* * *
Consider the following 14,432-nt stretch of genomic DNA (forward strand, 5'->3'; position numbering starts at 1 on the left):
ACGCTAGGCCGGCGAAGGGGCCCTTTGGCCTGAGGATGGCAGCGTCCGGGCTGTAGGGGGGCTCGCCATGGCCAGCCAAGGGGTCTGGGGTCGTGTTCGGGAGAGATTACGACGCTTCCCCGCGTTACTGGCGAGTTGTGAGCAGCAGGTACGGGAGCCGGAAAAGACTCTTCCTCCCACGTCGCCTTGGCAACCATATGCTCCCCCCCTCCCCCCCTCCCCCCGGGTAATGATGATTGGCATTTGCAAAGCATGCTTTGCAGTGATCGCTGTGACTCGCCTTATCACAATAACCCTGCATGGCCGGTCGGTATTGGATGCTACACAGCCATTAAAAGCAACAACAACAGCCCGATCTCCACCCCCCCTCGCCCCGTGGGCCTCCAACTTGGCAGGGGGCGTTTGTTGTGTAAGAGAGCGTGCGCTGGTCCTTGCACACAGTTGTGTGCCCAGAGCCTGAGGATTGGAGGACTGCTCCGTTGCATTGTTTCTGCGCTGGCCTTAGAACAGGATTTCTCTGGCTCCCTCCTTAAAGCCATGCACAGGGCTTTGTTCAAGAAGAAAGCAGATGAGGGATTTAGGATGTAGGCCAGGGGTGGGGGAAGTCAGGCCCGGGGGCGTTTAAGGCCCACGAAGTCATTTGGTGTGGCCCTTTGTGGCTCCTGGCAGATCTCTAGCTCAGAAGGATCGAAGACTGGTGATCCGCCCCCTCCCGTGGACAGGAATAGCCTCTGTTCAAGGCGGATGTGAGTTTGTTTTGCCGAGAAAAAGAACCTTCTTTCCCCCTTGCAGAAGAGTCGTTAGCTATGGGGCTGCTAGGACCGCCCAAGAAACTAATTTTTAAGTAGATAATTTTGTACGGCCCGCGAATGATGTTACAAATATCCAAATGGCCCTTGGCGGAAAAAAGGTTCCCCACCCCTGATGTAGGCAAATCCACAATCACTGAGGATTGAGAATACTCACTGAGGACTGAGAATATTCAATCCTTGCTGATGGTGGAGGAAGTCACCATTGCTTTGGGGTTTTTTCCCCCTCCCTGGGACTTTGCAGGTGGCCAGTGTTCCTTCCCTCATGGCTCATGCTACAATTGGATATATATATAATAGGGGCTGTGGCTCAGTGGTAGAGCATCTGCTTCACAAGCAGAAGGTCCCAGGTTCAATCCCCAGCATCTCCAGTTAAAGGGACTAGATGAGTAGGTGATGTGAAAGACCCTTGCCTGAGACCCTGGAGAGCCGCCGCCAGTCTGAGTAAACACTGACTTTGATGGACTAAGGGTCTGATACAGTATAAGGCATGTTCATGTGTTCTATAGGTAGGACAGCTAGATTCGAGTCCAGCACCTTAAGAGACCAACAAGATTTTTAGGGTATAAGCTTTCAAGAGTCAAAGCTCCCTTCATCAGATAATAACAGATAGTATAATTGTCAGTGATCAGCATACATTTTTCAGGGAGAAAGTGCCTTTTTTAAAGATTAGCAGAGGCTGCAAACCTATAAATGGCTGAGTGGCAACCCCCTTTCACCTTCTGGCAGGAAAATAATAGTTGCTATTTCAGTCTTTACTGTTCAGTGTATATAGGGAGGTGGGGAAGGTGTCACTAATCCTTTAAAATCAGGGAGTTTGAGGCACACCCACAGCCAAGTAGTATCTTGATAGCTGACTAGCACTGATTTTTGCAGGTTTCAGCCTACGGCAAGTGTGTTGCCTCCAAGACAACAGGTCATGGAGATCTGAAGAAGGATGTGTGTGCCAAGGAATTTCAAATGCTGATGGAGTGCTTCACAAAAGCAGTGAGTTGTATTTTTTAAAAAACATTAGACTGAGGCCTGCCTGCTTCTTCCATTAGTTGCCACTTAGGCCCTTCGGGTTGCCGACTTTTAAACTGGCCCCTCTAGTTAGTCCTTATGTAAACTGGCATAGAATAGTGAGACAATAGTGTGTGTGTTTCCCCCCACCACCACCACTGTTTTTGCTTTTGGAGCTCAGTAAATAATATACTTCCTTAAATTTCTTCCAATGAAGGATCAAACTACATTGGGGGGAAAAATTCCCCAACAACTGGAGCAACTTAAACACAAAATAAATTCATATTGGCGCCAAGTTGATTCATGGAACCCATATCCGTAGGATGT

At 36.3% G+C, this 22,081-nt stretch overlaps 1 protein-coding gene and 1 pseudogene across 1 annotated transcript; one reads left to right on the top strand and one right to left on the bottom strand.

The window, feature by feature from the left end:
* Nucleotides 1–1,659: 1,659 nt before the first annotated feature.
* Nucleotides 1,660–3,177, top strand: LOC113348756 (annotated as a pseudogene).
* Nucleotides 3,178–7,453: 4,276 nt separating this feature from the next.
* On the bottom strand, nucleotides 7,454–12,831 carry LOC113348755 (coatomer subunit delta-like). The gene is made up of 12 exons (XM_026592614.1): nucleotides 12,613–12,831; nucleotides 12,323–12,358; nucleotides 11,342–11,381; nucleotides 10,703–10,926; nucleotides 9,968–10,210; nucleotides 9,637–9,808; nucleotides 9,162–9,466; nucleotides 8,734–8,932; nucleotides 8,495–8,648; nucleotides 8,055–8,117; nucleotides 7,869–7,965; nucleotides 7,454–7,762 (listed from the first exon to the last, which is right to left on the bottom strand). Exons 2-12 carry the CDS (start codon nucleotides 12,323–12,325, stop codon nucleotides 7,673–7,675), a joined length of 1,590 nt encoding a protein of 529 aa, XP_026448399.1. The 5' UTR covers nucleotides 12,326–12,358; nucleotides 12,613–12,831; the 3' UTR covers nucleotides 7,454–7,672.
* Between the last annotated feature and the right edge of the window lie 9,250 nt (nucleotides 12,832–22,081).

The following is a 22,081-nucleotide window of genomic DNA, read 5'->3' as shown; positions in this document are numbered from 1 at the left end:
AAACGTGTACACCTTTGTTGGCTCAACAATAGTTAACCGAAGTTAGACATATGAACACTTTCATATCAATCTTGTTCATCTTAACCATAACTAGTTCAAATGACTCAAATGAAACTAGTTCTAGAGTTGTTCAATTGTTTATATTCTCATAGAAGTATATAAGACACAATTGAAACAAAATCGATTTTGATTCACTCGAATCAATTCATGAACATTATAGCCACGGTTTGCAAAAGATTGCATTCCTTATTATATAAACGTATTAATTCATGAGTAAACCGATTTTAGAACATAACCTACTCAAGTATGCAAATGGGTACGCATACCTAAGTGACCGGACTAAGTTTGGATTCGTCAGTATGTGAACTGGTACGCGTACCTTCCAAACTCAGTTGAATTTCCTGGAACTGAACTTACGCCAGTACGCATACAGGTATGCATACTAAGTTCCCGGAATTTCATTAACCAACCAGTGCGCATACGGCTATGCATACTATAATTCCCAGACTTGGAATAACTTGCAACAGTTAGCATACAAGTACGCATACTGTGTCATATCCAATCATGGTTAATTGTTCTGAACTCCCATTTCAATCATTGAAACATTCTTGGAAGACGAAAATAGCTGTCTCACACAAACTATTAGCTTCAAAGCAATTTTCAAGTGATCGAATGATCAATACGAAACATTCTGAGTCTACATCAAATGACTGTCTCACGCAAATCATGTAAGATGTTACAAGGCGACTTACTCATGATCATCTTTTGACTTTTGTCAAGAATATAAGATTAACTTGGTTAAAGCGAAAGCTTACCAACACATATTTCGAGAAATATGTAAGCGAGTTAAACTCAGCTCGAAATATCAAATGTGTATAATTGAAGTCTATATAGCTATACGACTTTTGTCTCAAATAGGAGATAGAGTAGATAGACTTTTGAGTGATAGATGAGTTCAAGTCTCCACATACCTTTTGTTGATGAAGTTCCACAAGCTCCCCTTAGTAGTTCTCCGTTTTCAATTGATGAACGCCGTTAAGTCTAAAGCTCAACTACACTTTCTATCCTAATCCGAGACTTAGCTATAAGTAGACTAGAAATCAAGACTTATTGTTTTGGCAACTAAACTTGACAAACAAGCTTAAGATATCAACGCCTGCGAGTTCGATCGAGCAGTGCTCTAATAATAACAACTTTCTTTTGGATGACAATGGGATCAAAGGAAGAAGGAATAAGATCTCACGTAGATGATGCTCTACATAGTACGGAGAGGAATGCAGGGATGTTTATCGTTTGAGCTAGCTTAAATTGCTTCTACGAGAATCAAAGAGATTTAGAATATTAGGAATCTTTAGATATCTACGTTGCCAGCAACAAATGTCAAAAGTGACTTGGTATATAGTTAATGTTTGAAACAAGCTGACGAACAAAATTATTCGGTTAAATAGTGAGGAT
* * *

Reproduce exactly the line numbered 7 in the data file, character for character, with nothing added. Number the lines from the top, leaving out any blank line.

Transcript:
* Nucleotides 3,178–7,453: 4,276 nt separating this feature from the next.